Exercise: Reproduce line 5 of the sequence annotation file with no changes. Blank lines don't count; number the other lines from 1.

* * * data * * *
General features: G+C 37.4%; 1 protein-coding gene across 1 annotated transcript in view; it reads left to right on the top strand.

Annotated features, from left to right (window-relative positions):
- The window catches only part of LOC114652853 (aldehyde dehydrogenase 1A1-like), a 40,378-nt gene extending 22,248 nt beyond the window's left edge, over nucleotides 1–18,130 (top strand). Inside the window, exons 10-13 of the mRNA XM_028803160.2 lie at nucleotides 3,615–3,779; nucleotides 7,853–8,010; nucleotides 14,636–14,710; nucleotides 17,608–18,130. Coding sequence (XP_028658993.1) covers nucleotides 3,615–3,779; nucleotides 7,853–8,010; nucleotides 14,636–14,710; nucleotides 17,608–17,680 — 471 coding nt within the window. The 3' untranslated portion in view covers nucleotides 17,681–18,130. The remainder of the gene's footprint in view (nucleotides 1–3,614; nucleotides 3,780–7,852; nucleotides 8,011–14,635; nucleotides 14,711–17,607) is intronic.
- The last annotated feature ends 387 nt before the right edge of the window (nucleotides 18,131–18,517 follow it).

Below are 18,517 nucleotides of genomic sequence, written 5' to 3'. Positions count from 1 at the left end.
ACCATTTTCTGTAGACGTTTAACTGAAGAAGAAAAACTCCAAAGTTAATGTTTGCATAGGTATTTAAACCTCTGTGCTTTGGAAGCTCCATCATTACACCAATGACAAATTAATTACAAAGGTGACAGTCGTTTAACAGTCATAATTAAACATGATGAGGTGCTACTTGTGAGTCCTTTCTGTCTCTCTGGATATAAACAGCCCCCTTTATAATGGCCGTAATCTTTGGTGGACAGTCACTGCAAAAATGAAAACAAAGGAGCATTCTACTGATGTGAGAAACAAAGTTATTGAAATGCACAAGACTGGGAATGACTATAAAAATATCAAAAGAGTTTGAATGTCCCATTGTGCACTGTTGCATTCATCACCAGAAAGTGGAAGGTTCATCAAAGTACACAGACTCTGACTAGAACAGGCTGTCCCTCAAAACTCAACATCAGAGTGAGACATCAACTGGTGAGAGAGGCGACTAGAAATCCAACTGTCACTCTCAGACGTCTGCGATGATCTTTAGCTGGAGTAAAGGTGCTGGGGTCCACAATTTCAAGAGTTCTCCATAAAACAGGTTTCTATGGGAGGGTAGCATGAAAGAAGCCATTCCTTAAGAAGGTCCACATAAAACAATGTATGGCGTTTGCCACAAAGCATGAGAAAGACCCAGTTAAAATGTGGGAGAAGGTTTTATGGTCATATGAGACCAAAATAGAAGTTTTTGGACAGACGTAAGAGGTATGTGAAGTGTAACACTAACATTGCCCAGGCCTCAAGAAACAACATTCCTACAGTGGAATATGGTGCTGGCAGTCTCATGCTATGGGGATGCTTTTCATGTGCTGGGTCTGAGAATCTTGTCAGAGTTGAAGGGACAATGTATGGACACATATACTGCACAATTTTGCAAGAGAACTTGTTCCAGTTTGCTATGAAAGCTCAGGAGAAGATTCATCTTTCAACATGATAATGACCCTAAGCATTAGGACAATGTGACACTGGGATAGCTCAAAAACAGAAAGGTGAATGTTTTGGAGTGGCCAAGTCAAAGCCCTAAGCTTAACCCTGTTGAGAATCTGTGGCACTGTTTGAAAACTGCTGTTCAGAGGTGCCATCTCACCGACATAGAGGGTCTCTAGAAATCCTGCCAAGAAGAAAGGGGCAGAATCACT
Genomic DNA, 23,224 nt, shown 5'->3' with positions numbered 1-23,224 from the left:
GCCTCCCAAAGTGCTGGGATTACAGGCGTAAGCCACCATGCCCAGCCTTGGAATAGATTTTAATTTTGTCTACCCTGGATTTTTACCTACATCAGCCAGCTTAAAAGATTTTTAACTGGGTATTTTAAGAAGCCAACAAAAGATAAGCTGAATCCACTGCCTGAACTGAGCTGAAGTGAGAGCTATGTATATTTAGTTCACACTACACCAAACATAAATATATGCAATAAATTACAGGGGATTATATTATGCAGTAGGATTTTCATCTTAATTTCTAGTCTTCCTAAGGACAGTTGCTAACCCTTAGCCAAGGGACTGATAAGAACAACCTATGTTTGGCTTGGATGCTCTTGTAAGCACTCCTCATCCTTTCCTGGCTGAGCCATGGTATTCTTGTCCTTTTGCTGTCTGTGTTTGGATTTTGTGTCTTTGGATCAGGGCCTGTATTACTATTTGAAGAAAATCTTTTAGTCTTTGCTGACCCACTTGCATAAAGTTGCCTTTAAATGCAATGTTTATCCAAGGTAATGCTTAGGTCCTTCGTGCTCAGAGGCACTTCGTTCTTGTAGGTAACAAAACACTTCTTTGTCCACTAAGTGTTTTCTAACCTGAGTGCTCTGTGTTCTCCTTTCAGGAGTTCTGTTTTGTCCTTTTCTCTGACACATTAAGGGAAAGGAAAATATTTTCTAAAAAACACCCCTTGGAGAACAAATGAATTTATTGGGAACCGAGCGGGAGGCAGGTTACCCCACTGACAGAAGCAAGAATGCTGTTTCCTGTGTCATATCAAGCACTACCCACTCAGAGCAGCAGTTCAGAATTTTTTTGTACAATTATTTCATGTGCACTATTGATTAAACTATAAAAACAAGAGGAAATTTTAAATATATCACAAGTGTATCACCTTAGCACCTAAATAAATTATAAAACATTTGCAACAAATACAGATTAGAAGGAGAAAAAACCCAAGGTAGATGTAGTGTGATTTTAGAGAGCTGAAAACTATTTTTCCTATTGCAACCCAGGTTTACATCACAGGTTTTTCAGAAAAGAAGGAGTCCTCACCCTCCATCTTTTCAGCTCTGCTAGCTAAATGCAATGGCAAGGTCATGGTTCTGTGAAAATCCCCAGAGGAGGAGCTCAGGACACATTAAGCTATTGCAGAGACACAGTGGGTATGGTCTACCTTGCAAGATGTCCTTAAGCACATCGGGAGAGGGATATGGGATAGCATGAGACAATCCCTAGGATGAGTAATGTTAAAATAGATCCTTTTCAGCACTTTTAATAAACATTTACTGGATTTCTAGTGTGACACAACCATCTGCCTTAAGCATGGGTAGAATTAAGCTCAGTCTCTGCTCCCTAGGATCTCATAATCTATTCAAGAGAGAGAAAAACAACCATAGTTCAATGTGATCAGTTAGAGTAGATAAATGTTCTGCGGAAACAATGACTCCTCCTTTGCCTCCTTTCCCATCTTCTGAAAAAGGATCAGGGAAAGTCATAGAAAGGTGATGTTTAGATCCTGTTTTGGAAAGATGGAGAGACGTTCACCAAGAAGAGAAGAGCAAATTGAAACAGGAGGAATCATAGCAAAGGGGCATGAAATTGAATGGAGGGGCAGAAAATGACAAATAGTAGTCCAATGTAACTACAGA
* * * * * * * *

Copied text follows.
Below are 18,517 nucleotides of genomic sequence, written 5' to 3'. Positions count from 1 at the left end.